## 1 = 2

Many people have seen “proofs” that 1 = 2. However most of them have an obvious fallacy – a division by 0.

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Associate Professor in Space Environment at the University of Birmingham, creating the next generation space weather forecast models. Included on Forbes 30 Under 30 list.

# Category: Mathematics

Mathematics## 1 = 2

Mathematics## Sine Rule on a Sphere

Mathematics## Cosine Rule on a Sphere

Mathematics## Recurring Decimals – Something on the Repetend

Mathematics## GAP: A System for Computational Discrete Algebra

Mathematics## God’s Number is 20

Mathematics## Hilbert’s Hotel

Mathematics## Probability of Sharing a Birthday

Mathematics## WhatEverTrevor – Free £25,000 Football bet

Many people have seen “proofs” that 1 = 2. However most of them have an obvious fallacy – a division by 0.

A couple of days ago I wrote a post on what, and how to find, the cosine rule on a sphere. In this post I’ll show you the sine rule on a sphere.

As all (well, at least those that can remember) 15+ year old’s know, to find the length of a side of a non-right angled triangle you can’t use Pythagoras theorem and instead require the so called ‘Cosine Rule’.

I have no practical application for what I am going to post about today (although that doesn’t mean there aren’t any), but I “discovered” (okay so I know loads of people will have done it before, but it was a personal discovery) a nice little fact about recurring decimals.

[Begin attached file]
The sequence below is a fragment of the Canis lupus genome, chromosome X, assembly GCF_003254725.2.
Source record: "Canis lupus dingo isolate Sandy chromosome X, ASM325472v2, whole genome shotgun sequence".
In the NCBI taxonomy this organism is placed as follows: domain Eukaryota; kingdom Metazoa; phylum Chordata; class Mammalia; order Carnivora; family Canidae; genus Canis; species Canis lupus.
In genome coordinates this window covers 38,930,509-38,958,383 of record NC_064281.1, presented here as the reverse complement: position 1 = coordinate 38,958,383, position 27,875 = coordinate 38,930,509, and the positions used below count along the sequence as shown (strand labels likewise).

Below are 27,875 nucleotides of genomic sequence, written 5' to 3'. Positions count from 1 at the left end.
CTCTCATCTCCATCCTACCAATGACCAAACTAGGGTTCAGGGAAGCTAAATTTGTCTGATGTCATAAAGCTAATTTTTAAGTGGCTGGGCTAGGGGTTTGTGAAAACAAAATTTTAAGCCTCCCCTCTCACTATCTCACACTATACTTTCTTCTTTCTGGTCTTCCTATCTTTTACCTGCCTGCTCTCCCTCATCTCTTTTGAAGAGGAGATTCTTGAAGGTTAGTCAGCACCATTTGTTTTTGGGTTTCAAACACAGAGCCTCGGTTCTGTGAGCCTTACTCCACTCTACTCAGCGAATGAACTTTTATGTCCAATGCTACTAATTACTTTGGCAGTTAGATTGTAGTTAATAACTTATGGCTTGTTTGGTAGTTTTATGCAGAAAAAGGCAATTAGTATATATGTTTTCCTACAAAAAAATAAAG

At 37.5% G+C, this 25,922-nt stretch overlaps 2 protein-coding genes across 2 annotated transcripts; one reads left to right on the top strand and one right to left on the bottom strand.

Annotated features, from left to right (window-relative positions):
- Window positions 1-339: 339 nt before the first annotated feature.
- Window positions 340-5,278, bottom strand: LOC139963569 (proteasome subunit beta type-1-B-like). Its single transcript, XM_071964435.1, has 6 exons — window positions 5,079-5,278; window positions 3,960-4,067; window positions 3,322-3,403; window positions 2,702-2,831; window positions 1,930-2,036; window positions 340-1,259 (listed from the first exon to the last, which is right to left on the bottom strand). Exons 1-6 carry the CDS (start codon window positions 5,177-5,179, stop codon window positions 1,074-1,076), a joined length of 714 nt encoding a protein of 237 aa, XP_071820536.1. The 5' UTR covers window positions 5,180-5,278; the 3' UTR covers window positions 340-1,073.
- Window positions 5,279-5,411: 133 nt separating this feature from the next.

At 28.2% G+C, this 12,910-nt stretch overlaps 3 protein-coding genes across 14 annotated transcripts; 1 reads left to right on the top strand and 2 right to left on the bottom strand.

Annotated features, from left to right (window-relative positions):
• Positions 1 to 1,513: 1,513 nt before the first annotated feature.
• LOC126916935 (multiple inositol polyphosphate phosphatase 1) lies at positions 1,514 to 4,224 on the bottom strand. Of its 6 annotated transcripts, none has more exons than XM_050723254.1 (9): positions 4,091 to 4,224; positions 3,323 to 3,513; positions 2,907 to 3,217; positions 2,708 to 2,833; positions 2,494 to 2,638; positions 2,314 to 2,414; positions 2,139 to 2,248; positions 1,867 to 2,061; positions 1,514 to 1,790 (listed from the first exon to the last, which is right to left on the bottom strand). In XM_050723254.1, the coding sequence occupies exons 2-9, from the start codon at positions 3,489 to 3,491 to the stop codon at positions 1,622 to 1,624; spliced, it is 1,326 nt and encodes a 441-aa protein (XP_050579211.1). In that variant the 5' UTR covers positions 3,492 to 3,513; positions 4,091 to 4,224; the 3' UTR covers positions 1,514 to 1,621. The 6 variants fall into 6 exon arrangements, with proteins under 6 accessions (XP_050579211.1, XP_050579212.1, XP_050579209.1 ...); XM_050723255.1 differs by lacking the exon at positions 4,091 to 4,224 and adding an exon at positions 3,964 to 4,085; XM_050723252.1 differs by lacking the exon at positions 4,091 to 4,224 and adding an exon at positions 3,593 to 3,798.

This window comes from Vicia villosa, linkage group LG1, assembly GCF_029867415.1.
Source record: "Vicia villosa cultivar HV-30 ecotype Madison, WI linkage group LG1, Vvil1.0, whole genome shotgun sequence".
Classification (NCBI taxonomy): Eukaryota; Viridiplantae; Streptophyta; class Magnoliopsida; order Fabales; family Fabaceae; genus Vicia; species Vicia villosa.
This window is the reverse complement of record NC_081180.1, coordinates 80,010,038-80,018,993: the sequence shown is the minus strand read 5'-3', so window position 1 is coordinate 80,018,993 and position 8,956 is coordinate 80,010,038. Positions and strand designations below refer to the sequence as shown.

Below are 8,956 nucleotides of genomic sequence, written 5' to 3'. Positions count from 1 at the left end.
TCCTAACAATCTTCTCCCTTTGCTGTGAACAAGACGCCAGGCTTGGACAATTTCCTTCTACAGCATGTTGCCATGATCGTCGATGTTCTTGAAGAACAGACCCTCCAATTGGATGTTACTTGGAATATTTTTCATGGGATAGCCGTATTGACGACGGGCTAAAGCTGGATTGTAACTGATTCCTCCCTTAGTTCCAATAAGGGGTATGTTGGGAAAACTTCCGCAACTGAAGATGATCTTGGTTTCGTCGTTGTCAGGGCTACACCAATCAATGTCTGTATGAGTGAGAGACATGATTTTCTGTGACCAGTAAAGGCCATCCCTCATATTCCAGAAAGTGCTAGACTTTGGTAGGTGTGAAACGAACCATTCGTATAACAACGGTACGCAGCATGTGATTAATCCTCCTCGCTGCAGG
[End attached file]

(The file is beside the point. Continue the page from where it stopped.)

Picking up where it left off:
GAP (Groups, Algorithms, Programming) is a program for computational discrete algebra, which is particularly useful for computational group theory. It is a text based computer system which includes a large number of functions that implement various algebraic algorithms. A vast number of these are with regards to groups, using the program you can find the […]

The Rubik Cube was invented by one Erno Rubik in 1974 and has gone one to be one of the most popular puzzles in the world, having sold over 350 million units worldwide, even though many people can not solve one! Although perhaps that isn’t overly surprising given the vast number of possible positions that […]

David Hilbert was a greatly influential mathematician born in 1862. He worked in a variety of areas including infinite sets and it is in this area that he presented his ‘Hotel’, or his ‘paradox of the Grand Hotel’. Which makes the reader consider the infinite. So lets give it a go:

Yesterday was my wife, Katie’s, birthday and it reminded me about the so called ‘Birthday Problem’. Or, in a group what is the likelihood of two people sharing a birthday? The result is really quite surprising!

For all the people who can’t be bothered to read this whole post I’ll sum it up really quickly. Go to WhatEverTrevor, predict the order in which the Premier League will finish, for free, and if you’re right you’ll get £25,000!